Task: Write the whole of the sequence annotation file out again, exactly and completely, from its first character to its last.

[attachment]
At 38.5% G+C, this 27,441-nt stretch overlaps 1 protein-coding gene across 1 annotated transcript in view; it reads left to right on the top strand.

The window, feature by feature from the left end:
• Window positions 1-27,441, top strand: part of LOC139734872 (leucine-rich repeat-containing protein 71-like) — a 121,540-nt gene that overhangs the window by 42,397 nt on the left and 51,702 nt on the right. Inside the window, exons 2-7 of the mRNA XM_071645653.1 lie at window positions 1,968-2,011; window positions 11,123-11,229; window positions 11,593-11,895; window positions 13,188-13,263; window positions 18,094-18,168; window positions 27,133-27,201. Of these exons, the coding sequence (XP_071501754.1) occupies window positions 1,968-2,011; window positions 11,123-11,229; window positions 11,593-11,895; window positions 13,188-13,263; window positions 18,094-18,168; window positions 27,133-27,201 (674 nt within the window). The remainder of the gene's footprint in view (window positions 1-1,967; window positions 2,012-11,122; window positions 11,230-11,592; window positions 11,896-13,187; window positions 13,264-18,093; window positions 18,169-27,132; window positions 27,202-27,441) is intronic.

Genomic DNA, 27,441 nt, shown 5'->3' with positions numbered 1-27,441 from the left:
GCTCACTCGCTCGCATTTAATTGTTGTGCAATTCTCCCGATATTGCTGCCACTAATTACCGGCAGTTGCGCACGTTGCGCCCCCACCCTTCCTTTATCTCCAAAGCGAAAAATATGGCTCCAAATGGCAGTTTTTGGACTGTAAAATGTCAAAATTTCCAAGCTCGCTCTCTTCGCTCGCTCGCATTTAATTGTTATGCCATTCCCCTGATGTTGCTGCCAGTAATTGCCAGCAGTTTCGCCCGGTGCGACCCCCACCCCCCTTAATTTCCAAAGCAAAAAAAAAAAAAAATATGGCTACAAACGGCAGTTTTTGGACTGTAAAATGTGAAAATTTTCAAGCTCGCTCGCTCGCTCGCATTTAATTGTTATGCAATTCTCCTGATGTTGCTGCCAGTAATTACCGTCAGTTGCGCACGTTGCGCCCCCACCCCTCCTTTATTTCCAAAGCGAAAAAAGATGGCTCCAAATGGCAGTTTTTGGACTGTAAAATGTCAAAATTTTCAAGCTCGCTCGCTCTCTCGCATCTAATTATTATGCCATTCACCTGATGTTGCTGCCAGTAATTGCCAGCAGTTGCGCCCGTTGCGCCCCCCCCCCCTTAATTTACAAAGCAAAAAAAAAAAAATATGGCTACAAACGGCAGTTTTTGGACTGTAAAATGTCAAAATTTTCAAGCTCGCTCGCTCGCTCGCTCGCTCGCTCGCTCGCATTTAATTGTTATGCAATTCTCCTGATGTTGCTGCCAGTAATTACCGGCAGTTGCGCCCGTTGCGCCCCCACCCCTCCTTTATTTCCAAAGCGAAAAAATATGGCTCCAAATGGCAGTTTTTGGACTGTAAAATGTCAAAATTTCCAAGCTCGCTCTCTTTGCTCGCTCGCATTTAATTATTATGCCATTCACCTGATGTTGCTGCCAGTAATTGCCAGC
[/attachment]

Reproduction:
At 38.5% G+C, this 27,441-nt stretch overlaps 1 protein-coding gene across 1 annotated transcript in view; it reads left to right on the top strand.

The window, feature by feature from the left end:
• Window positions 1-27,441, top strand: part of LOC139734872 (leucine-rich repeat-containing protein 71-like) — a 121,540-nt gene that overhangs the window by 42,397 nt on the left and 51,702 nt on the right. Inside the window, exons 2-7 of the mRNA XM_071645653.1 lie at window positions 1,968-2,011; window positions 11,123-11,229; window positions 11,593-11,895; window positions 13,188-13,263; window positions 18,094-18,168; window positions 27,133-27,201. Of these exons, the coding sequence (XP_071501754.1) occupies window positions 1,968-2,011; window positions 11,123-11,229; window positions 11,593-11,895; window positions 13,188-13,263; window positions 18,094-18,168; window positions 27,133-27,201 (674 nt within the window). The remainder of the gene's footprint in view (window positions 1-1,967; window positions 2,012-11,122; window positions 11,230-11,592; window positions 11,896-13,187; window positions 13,264-18,093; window positions 18,169-27,132; window positions 27,202-27,441) is intronic.

Genomic DNA, 27,441 nt, shown 5'->3' with positions numbered 1-27,441 from the left:
GCTCACTCGCTCGCATTTAATTGTTGTGCAATTCTCCCGATATTGCTGCCACTAATTACCGGCAGTTGCGCACGTTGCGCCCCCACCCTTCCTTTATCTCCAAAGCGAAAAATATGGCTCCAAATGGCAGTTTTTGGACTGTAAAATGTCAAAATTTCCAAGCTCGCTCTCTTCGCTCGCTCGCATTTAATTGTTATGCCATTCCCCTGATGTTGCTGCCAGTAATTGCCAGCAGTTTCGCCCGGTGCGACCCCCACCCCCCTTAATTTCCAAAGCAAAAAAAAAAAAAAATATGGCTACAAACGGCAGTTTTTGGACTGTAAAATGTGAAAATTTTCAAGCTCGCTCGCTCGCTCGCATTTAATTGTTATGCAATTCTCCTGATGTTGCTGCCAGTAATTACCGTCAGTTGCGCACGTTGCGCCCCCACCCCTCCTTTATTTCCAAAGCGAAAAAAGATGGCTCCAAATGGCAGTTTTTGGACTGTAAAATGTCAAAATTTTCAAGCTCGCTCGCTCTCTCGCATCTAATTATTATGCCATTCACCTGATGTTGCTGCCAGTAATTGCCAGCAGTTGCGCCCGTTGCGCCCCCCCCCCCTTAATTTACAAAGCAAAAAAAAAAAAATATGGCTACAAACGGCAGTTTTTGGACTGTAAAATGTCAAAATTTTCAAGCTCGCTCGCTCGCTCGCTCGCTCGCTCGCTCGCATTTAATTGTTATGCAATTCTCCTGATGTTGCTGCCAGTAATTACCGGCAGTTGCGCCCGTTGCGCCCCCACCCCTCCTTTATTTCCAAAGCGAAAAAATATGGCTCCAAATGGCAGTTTTTGGACTGTAAAATGTCAAAATTTCCAAGCTCGCTCTCTTTGCTCGCTCGCATTTAATTATTATGCCATTCACCTGATGTTGCTGCCAGTAATTGCCAGC